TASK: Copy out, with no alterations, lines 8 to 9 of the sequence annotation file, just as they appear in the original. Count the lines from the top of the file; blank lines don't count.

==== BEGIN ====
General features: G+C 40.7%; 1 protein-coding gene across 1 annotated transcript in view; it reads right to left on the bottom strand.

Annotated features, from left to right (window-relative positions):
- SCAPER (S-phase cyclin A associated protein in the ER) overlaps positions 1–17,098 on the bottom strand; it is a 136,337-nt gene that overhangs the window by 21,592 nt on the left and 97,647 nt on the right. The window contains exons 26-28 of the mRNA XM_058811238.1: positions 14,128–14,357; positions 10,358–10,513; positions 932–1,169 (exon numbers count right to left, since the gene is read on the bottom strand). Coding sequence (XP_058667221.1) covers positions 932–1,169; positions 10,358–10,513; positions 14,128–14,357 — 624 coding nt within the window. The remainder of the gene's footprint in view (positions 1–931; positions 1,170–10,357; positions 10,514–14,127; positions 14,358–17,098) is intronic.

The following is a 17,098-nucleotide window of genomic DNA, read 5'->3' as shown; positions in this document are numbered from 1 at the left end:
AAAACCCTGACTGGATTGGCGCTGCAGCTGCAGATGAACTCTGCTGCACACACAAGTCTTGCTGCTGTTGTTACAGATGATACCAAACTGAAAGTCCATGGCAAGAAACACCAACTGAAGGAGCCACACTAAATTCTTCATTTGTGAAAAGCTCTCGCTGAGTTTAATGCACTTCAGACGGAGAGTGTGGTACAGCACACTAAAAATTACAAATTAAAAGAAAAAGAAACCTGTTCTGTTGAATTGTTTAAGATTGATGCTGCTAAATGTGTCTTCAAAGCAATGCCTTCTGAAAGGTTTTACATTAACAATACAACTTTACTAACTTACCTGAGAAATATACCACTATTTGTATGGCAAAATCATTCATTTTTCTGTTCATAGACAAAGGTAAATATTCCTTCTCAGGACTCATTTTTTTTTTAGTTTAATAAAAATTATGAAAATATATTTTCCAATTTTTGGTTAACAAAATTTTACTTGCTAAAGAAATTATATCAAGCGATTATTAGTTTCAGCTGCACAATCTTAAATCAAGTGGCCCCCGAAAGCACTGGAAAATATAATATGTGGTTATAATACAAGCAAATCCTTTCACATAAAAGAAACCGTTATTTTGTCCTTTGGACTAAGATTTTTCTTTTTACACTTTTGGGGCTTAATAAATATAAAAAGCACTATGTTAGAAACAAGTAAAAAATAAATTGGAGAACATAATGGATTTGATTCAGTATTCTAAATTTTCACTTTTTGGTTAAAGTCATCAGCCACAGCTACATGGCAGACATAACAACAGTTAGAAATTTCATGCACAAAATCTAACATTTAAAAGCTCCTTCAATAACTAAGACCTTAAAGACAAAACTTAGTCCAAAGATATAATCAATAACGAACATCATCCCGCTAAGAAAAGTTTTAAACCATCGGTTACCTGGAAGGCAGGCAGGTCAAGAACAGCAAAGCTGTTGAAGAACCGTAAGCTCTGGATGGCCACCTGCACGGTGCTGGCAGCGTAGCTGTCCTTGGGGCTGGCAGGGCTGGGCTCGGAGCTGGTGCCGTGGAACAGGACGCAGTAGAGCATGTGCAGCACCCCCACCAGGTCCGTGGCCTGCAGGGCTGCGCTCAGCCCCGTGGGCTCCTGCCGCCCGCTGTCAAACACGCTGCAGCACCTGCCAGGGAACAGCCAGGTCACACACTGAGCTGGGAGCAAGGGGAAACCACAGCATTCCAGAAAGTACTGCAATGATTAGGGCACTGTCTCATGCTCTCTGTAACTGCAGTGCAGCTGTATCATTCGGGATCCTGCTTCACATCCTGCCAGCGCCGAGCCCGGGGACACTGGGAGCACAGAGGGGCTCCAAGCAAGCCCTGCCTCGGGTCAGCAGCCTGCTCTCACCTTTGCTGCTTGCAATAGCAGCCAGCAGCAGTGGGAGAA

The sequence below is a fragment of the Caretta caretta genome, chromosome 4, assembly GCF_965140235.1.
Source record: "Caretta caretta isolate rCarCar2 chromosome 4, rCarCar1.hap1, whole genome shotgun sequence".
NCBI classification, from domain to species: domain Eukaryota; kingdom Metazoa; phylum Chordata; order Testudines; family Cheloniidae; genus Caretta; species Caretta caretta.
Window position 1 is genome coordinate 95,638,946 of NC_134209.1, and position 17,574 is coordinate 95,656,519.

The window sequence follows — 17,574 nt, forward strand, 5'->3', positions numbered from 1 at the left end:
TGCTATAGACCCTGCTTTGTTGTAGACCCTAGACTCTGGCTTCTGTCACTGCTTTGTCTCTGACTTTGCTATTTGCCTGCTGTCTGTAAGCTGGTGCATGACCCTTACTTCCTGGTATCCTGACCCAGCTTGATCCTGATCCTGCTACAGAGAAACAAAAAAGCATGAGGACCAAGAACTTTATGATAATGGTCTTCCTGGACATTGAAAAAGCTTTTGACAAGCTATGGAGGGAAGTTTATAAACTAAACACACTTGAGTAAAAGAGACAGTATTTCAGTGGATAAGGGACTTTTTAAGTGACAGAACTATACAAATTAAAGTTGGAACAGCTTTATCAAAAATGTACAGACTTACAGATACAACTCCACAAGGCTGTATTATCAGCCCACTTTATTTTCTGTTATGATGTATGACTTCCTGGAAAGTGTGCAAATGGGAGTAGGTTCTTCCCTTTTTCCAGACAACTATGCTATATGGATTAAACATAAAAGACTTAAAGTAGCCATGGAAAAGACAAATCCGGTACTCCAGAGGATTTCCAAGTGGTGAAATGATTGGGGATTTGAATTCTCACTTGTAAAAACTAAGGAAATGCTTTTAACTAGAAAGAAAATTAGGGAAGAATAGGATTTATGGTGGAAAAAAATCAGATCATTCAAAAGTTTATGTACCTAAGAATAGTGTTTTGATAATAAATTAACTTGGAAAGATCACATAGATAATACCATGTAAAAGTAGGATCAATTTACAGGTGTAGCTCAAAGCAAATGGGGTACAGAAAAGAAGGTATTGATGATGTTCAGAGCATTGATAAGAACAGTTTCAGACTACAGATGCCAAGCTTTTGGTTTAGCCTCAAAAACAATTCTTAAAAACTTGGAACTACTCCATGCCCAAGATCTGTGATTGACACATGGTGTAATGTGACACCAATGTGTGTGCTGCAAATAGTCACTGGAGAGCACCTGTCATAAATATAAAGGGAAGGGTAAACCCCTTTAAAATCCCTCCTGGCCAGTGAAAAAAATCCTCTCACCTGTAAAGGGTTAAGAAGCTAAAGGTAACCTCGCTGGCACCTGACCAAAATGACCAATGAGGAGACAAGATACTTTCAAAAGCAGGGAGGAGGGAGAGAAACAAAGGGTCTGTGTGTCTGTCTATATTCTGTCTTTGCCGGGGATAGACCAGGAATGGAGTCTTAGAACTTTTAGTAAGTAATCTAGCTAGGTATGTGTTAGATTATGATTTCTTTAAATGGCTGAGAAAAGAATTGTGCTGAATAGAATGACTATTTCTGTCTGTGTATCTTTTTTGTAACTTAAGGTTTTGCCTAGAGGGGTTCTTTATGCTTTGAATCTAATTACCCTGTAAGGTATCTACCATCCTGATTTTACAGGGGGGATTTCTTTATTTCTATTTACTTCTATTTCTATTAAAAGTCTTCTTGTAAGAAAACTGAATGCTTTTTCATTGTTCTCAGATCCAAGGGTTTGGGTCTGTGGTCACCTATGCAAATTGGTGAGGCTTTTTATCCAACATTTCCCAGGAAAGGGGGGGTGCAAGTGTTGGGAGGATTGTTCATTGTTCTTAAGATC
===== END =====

NCBI classification, from domain to species: domain Eukaryota; kingdom Metazoa; phylum Chordata; order Testudines; family Cheloniidae; genus Caretta; species Caretta caretta.
Window position 1 is genome coordinate 95,638,946 of NC_134209.1, and position 17,574 is coordinate 95,656,519.